November 24, 2009
Chapter: Why I’m Here and What I Bring
Izwa imithandazo yethu
Nkosi sikelela thina usapholwayo
I remember watching you, you would have been all of five and a half or so, and Thembi was over to play for the afternoon. There you were, a backpack with the snack you’d requested (juice and crackers) on your back, your best friend beside you, the steep hill ahead. I couldn’t imagine you being gone for more than half an hour. Maybe an hour. If the two of you felt particularly ambitious and your legs didn’t tire out, you might make it to the Khuzwayo’s house, about a mile away. Thinking back on this now illicits a smile, and I think I must have smiled then too, watching you and Thembi knowing that the two of you would probably talk and sing the whole way. This thought on my mind, I turned my back to the road and re-entered our house.
I cannot recall now what I went back to, but as you know, I tend to get pretty focused and what I can remember now is having this moment when I looked outside and dusk was beginning to fall. Time had passed without my awareness of it, and suddenly the evening was upon me. And that’s when I thought of you. You and Thembi. Where WERE you two? You had left, I looked at a clock, about three hours earlier. My face gets warm even now as I think about it, that moment of fear, the thought of, where is my child? I walked out to the veranda out front. Darkness had begun to creep up from the eastern horizon, but it was still plenty light out. There were a few people on the road, mostly heading downhill, back home after a day at work in Melmoth. As I watched them pass by, receiving a wave from one or two, “Sabona Mfundisi!” my heart slowed, my face cooled, my shoulders relaxed. Funny how physical emotions are. In that moment, I realized that I had nothing to worry about. You and Thembi would be home when you got home. I couldn’t imagine a safer place for my daughter to be out walking about than here, Mfanefile, where we were known by all and cared for by so many.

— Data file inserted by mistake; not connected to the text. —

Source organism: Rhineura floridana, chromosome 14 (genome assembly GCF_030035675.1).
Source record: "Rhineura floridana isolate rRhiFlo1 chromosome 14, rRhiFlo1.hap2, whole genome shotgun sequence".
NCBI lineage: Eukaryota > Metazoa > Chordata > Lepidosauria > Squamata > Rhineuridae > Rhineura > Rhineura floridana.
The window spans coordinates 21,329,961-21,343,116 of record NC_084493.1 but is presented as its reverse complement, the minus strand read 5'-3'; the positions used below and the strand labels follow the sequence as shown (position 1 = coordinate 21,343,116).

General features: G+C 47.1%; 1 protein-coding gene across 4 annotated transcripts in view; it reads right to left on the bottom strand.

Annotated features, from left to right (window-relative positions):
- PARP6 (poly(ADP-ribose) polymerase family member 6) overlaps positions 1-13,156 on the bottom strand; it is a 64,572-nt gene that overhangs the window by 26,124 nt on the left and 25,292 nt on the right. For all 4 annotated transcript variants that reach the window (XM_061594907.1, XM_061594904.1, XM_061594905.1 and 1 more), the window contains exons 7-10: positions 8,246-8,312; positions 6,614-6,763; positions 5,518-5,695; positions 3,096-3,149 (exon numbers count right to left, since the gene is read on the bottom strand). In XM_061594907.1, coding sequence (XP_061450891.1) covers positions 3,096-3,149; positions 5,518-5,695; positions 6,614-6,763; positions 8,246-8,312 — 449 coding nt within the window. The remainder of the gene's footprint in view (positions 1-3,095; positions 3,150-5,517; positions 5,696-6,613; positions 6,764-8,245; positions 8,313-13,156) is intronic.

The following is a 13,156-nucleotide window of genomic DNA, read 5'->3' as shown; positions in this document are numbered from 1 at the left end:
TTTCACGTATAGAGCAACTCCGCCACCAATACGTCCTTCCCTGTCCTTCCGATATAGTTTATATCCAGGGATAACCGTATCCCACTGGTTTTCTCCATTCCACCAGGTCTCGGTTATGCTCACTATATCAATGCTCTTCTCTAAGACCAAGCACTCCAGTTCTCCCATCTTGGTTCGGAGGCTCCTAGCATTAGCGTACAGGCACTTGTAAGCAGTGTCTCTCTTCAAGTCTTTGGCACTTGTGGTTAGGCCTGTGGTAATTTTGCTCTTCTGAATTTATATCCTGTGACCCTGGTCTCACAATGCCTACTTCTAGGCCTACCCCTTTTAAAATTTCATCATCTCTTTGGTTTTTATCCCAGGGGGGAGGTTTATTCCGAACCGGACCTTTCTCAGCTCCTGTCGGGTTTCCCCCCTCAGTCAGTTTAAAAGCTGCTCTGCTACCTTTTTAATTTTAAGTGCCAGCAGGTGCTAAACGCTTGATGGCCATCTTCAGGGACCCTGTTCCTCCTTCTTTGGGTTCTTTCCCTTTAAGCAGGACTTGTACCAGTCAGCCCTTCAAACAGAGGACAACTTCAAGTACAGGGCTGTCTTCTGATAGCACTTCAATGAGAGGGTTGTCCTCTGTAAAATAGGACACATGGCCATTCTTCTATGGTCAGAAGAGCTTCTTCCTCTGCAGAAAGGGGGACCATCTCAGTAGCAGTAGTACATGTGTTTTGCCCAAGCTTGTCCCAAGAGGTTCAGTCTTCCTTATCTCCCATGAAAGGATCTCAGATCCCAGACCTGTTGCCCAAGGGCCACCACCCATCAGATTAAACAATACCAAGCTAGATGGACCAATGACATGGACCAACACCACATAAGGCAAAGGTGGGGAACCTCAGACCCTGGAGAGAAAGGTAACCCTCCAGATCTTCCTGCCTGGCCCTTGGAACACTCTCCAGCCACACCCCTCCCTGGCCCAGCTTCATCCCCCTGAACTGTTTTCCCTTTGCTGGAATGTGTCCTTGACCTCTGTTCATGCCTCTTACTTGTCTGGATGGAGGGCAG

And sure enough you were home soon thereafter. I think Tod might have finished cooking dinner by the time you got home. I remember the look of you as you came to the table to eat, your feet had the outlines of your sandals etched onto them in red dust, and your eyes had the look of a little girl who had spent the better part of her afternoon walking in the South African sun. I asked you, “Thandiwe, how was your walk with Thembi? Where did you go?” “We went to the Khuzwayo’s house. And we shared the snack you gave us. I said communion, and we ate it.”
I’m not sure what I said to you. I was picturing you, a five and a half year old, repeating the familiar words of communion before sharing your crackers and juice with Thembi. I wonder how much of this you remember yourself. But these things, these rituals, they have been a part of you, a part of how you engage with the world for a long time. It’s exciting now to see you at DDH. It’s changed so much since I moved in in the fall of 1975! As has the Divinity School. I can’t tell you how proud I am of you. How excited I am that you are embarking on this journey. And how special it is to feel connected to this part of your life.